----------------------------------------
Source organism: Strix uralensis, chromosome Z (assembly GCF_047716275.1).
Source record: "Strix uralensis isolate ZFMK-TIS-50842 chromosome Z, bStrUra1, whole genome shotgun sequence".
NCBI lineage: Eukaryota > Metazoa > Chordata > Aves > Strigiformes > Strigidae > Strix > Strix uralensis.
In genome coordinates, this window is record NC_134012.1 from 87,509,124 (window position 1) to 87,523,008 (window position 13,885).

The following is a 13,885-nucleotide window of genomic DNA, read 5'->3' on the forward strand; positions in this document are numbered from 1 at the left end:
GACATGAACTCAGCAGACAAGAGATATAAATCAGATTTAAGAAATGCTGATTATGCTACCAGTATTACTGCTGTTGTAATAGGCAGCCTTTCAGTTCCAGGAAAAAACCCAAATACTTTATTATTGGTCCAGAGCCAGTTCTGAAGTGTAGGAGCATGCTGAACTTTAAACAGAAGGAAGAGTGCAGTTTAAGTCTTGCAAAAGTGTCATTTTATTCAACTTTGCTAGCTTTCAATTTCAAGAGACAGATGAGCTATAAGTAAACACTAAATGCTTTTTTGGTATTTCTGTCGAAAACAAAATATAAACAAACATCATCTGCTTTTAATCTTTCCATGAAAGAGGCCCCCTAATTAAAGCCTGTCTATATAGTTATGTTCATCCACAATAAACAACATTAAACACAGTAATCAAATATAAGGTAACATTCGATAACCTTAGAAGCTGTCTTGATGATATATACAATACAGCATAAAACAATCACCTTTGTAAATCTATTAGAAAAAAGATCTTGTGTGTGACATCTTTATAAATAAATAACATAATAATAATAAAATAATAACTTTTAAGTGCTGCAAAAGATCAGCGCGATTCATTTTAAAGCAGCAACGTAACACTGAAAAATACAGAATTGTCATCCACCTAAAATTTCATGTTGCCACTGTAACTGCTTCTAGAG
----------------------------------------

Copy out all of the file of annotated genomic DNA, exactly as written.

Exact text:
Source organism: Strix uralensis, chromosome Z (assembly GCF_047716275.1).
Source record: "Strix uralensis isolate ZFMK-TIS-50842 chromosome Z, bStrUra1, whole genome shotgun sequence".
NCBI lineage: Eukaryota > Metazoa > Chordata > Aves > Strigiformes > Strigidae > Strix > Strix uralensis.
In genome coordinates, this window is record NC_134012.1 from 87,509,124 (window position 1) to 87,523,008 (window position 13,885).

The following is a 13,885-nucleotide window of genomic DNA, read 5'->3' on the forward strand; positions in this document are numbered from 1 at the left end:
GACATGAACTCAGCAGACAAGAGATATAAATCAGATTTAAGAAATGCTGATTATGCTACCAGTATTACTGCTGTTGTAATAGGCAGCCTTTCAGTTCCAGGAAAAAACCCAAATACTTTATTATTGGTCCAGAGCCAGTTCTGAAGTGTAGGAGCATGCTGAACTTTAAACAGAAGGAAGAGTGCAGTTTAAGTCTTGCAAAAGTGTCATTTTATTCAACTTTGCTAGCTTTCAATTTCAAGAGACAGATGAGCTATAAGTAAACACTAAATGCTTTTTTGGTATTTCTGTCGAAAACAAAATATAAACAAACATCATCTGCTTTTAATCTTTCCATGAAAGAGGCCCCCTAATTAAAGCCTGTCTATATAGTTATGTTCATCCACAATAAACAACATTAAACACAGTAATCAAATATAAGGTAACATTCGATAACCTTAGAAGCTGTCTTGATGATATATACAATACAGCATAAAACAATCACCTTTGTAAATCTATTAGAAAAAAGATCTTGTGTGTGACATCTTTATAAATAAATAACATAATAATAATAAAATAATAACTTTTAAGTGCTGCAAAAGATCAGCGCGATTCATTTTAAAGCAGCAACGTAACACTGAAAAATACAGAATTGTCATCCACCTAAAATTTCATGTTGCCACTGTAACTGCTTCTAGAG